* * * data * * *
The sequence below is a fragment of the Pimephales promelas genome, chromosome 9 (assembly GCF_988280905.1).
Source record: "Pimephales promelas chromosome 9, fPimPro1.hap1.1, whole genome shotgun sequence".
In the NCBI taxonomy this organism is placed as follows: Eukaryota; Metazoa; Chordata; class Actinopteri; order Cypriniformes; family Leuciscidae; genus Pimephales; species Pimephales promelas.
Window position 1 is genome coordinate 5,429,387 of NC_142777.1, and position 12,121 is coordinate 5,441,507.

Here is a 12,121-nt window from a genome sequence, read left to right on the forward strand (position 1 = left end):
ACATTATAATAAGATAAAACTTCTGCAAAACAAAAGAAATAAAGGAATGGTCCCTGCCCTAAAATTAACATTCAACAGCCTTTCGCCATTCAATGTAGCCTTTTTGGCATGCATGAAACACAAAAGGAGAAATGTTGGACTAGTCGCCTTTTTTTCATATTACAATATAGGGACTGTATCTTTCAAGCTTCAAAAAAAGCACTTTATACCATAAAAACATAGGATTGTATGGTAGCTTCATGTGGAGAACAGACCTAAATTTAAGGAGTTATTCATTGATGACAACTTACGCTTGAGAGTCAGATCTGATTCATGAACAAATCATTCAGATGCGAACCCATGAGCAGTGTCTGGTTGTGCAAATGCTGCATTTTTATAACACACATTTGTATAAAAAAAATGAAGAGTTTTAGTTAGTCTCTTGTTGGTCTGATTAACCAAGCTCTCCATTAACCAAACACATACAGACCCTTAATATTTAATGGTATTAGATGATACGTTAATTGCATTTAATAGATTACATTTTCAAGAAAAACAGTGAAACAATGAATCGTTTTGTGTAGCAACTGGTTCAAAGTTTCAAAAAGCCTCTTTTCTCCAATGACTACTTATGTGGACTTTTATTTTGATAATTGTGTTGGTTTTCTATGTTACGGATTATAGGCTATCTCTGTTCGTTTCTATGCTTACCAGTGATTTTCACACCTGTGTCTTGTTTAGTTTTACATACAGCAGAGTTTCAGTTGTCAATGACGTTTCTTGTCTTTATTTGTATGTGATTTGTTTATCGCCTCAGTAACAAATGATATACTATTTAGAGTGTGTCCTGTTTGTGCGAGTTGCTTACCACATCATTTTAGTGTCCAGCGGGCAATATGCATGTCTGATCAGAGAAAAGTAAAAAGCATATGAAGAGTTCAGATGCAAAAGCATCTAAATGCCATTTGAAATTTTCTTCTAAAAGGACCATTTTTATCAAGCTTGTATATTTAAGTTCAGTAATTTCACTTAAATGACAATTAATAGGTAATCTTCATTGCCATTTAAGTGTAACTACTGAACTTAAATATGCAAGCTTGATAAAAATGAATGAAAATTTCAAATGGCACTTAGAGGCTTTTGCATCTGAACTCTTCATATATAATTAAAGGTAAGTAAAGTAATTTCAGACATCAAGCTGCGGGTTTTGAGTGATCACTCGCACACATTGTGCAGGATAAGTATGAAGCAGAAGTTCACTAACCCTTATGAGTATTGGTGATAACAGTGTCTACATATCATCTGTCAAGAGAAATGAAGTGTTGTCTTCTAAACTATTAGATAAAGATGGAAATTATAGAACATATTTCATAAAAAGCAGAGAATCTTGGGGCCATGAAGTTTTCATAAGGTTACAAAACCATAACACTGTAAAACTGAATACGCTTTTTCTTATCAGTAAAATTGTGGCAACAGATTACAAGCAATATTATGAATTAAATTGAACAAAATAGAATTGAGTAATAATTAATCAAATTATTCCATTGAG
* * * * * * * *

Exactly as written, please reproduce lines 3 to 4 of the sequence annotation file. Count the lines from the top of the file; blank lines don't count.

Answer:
In the NCBI taxonomy this organism is placed as follows: Eukaryota; Metazoa; Chordata; class Actinopteri; order Cypriniformes; family Leuciscidae; genus Pimephales; species Pimephales promelas.
Window position 1 is genome coordinate 5,429,387 of NC_142777.1, and position 12,121 is coordinate 5,441,507.